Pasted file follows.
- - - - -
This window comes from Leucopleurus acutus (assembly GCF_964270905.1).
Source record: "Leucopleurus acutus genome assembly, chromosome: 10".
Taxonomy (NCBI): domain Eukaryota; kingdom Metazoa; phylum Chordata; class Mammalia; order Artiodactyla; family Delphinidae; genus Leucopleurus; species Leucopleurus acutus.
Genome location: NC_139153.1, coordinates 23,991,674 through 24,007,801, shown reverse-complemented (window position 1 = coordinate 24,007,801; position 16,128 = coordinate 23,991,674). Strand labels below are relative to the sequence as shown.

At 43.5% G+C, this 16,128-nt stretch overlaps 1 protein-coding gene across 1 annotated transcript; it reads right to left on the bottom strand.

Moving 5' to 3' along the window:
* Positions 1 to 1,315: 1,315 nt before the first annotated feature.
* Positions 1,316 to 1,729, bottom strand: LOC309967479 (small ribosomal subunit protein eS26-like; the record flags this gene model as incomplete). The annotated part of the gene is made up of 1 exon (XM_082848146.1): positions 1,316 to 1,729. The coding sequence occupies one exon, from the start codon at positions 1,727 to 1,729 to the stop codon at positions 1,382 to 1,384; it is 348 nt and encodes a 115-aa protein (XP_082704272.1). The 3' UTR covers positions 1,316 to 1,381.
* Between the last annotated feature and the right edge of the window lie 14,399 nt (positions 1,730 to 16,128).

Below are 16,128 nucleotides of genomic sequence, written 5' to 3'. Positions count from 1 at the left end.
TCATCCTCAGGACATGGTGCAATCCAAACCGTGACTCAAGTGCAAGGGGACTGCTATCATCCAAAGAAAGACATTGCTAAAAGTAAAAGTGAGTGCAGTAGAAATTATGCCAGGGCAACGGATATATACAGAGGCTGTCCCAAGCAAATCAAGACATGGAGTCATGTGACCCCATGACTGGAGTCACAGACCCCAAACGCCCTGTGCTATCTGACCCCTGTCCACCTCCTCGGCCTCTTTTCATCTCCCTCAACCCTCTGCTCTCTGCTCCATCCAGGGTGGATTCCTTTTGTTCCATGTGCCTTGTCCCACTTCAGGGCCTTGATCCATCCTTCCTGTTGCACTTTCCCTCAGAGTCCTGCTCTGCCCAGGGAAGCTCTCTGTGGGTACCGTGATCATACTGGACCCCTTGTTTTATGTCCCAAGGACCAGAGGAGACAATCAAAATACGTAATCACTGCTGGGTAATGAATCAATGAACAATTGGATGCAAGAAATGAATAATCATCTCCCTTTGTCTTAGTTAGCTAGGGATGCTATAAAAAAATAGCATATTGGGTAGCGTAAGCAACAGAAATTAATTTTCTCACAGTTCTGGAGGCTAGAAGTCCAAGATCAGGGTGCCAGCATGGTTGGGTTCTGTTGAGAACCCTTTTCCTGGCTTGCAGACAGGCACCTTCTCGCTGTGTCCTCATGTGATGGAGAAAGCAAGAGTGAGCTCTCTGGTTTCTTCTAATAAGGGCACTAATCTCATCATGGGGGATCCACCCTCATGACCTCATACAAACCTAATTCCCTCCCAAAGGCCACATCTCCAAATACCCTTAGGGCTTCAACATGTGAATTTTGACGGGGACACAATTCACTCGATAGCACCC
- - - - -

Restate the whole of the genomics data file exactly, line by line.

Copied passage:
This window comes from Leucopleurus acutus (assembly GCF_964270905.1).
Source record: "Leucopleurus acutus genome assembly, chromosome: 10".
Taxonomy (NCBI): domain Eukaryota; kingdom Metazoa; phylum Chordata; class Mammalia; order Artiodactyla; family Delphinidae; genus Leucopleurus; species Leucopleurus acutus.
Genome location: NC_139153.1, coordinates 23,991,674 through 24,007,801, shown reverse-complemented (window position 1 = coordinate 24,007,801; position 16,128 = coordinate 23,991,674). Strand labels below are relative to the sequence as shown.

At 43.5% G+C, this 16,128-nt stretch overlaps 1 protein-coding gene across 1 annotated transcript; it reads right to left on the bottom strand.

Moving 5' to 3' along the window:
* Positions 1 to 1,315: 1,315 nt before the first annotated feature.
* Positions 1,316 to 1,729, bottom strand: LOC309967479 (small ribosomal subunit protein eS26-like; the record flags this gene model as incomplete). The annotated part of the gene is made up of 1 exon (XM_082848146.1): positions 1,316 to 1,729. The coding sequence occupies one exon, from the start codon at positions 1,727 to 1,729 to the stop codon at positions 1,382 to 1,384; it is 348 nt and encodes a 115-aa protein (XP_082704272.1). The 3' UTR covers positions 1,316 to 1,381.
* Between the last annotated feature and the right edge of the window lie 14,399 nt (positions 1,730 to 16,128).

Below are 16,128 nucleotides of genomic sequence, written 5' to 3'. Positions count from 1 at the left end.
TCATCCTCAGGACATGGTGCAATCCAAACCGTGACTCAAGTGCAAGGGGACTGCTATCATCCAAAGAAAGACATTGCTAAAAGTAAAAGTGAGTGCAGTAGAAATTATGCCAGGGCAACGGATATATACAGAGGCTGTCCCAAGCAAATCAAGACATGGAGTCATGTGACCCCATGACTGGAGTCACAGACCCCAAACGCCCTGTGCTATCTGACCCCTGTCCACCTCCTCGGCCTCTTTTCATCTCCCTCAACCCTCTGCTCTCTGCTCCATCCAGGGTGGATTCCTTTTGTTCCATGTGCCTTGTCCCACTTCAGGGCCTTGATCCATCCTTCCTGTTGCACTTTCCCTCAGAGTCCTGCTCTGCCCAGGGAAGCTCTCTGTGGGTACCGTGATCATACTGGACCCCTTGTTTTATGTCCCAAGGACCAGAGGAGACAATCAAAATACGTAATCACTGCTGGGTAATGAATCAATGAACAATTGGATGCAAGAAATGAATAATCATCTCCCTTTGTCTTAGTTAGCTAGGGATGCTATAAAAAAATAGCATATTGGGTAGCGTAAGCAACAGAAATTAATTTTCTCACAGTTCTGGAGGCTAGAAGTCCAAGATCAGGGTGCCAGCATGGTTGGGTTCTGTTGAGAACCCTTTTCCTGGCTTGCAGACAGGCACCTTCTCGCTGTGTCCTCATGTGATGGAGAAAGCAAGAGTGAGCTCTCTGGTTTCTTCTAATAAGGGCACTAATCTCATCATGGGGGATCCACCCTCATGACCTCATACAAACCTAATTCCCTCCCAAAGGCCACATCTCCAAATACCCTTAGGGCTTCAACATGTGAATTTTGACGGGGACACAATTCACTCGATAGCACCC